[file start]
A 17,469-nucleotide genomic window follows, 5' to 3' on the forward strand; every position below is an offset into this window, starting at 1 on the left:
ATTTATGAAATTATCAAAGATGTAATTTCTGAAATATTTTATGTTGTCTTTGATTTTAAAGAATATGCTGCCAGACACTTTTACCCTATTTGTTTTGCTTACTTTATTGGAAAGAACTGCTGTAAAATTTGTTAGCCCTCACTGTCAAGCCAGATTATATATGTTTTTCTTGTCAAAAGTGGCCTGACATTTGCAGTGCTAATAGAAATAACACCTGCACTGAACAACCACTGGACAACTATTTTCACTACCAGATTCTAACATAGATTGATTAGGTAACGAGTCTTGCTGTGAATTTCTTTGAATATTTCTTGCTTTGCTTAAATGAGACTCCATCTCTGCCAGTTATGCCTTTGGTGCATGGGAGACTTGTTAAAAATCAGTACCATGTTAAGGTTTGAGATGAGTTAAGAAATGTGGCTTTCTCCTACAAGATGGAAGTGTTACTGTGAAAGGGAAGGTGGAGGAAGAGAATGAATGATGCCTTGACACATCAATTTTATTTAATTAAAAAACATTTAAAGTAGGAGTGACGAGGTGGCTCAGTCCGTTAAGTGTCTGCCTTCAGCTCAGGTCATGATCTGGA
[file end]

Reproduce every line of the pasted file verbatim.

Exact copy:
A 17,469-nucleotide genomic window follows, 5' to 3' on the forward strand; every position below is an offset into this window, starting at 1 on the left:
ATTTATGAAATTATCAAAGATGTAATTTCTGAAATATTTTATGTTGTCTTTGATTTTAAAGAATATGCTGCCAGACACTTTTACCCTATTTGTTTTGCTTACTTTATTGGAAAGAACTGCTGTAAAATTTGTTAGCCCTCACTGTCAAGCCAGATTATATATGTTTTTCTTGTCAAAAGTGGCCTGACATTTGCAGTGCTAATAGAAATAACACCTGCACTGAACAACCACTGGACAACTATTTTCACTACCAGATTCTAACATAGATTGATTAGGTAACGAGTCTTGCTGTGAATTTCTTTGAATATTTCTTGCTTTGCTTAAATGAGACTCCATCTCTGCCAGTTATGCCTTTGGTGCATGGGAGACTTGTTAAAAATCAGTACCATGTTAAGGTTTGAGATGAGTTAAGAAATGTGGCTTTCTCCTACAAGATGGAAGTGTTACTGTGAAAGGGAAGGTGGAGGAAGAGAATGAATGATGCCTTGACACATCAATTTTATTTAATTAAAAAACATTTAAAGTAGGAGTGACGAGGTGGCTCAGTCCGTTAAGTGTCTGCCTTCAGCTCAGGTCATGATCTGGA